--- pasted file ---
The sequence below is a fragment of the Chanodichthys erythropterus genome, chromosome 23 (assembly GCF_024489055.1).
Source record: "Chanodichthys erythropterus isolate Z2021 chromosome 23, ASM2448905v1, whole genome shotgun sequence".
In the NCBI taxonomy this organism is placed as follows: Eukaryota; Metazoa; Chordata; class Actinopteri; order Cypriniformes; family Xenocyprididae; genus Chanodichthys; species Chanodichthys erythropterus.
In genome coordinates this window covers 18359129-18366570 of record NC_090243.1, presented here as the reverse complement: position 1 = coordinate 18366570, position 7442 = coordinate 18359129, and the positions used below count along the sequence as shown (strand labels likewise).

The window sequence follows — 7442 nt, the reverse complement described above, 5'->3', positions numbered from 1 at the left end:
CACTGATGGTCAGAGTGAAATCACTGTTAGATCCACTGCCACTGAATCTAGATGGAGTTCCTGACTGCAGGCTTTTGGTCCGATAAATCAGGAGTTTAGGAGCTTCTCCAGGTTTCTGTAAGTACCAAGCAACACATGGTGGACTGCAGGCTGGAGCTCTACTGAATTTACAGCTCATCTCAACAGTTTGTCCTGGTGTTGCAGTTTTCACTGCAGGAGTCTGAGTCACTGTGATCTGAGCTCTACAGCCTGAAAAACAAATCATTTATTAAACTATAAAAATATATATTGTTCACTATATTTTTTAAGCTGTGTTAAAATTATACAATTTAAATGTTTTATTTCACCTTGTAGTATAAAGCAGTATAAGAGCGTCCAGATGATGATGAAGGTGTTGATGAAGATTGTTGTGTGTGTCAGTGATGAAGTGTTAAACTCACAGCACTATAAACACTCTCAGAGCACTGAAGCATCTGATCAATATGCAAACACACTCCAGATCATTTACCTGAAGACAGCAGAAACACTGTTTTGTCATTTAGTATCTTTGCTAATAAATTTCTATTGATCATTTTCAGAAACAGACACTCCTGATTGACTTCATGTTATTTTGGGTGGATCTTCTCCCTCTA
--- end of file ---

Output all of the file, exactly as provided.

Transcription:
The sequence below is a fragment of the Chanodichthys erythropterus genome, chromosome 23 (assembly GCF_024489055.1).
Source record: "Chanodichthys erythropterus isolate Z2021 chromosome 23, ASM2448905v1, whole genome shotgun sequence".
In the NCBI taxonomy this organism is placed as follows: Eukaryota; Metazoa; Chordata; class Actinopteri; order Cypriniformes; family Xenocyprididae; genus Chanodichthys; species Chanodichthys erythropterus.
In genome coordinates this window covers 18359129-18366570 of record NC_090243.1, presented here as the reverse complement: position 1 = coordinate 18366570, position 7442 = coordinate 18359129, and the positions used below count along the sequence as shown (strand labels likewise).

The window sequence follows — 7442 nt, the reverse complement described above, 5'->3', positions numbered from 1 at the left end:
CACTGATGGTCAGAGTGAAATCACTGTTAGATCCACTGCCACTGAATCTAGATGGAGTTCCTGACTGCAGGCTTTTGGTCCGATAAATCAGGAGTTTAGGAGCTTCTCCAGGTTTCTGTAAGTACCAAGCAACACATGGTGGACTGCAGGCTGGAGCTCTACTGAATTTACAGCTCATCTCAACAGTTTGTCCTGGTGTTGCAGTTTTCACTGCAGGAGTCTGAGTCACTGTGATCTGAGCTCTACAGCCTGAAAAACAAATCATTTATTAAACTATAAAAATATATATTGTTCACTATATTTTTTAAGCTGTGTTAAAATTATACAATTTAAATGTTTTATTTCACCTTGTAGTATAAAGCAGTATAAGAGCGTCCAGATGATGATGAAGGTGTTGATGAAGATTGTTGTGTGTGTCAGTGATGAAGTGTTAAACTCACAGCACTATAAACACTCTCAGAGCACTGAAGCATCTGATCAATATGCAAACACACTCCAGATCATTTACCTGAAGACAGCAGAAACACTGTTTTGTCATTTAGTATCTTTGCTAATAAATTTCTATTGATCATTTTCAGAAACAGACACTCCTGATTGACTTCATGTTATTTTGGGTGGATCTTCTCCCTCTA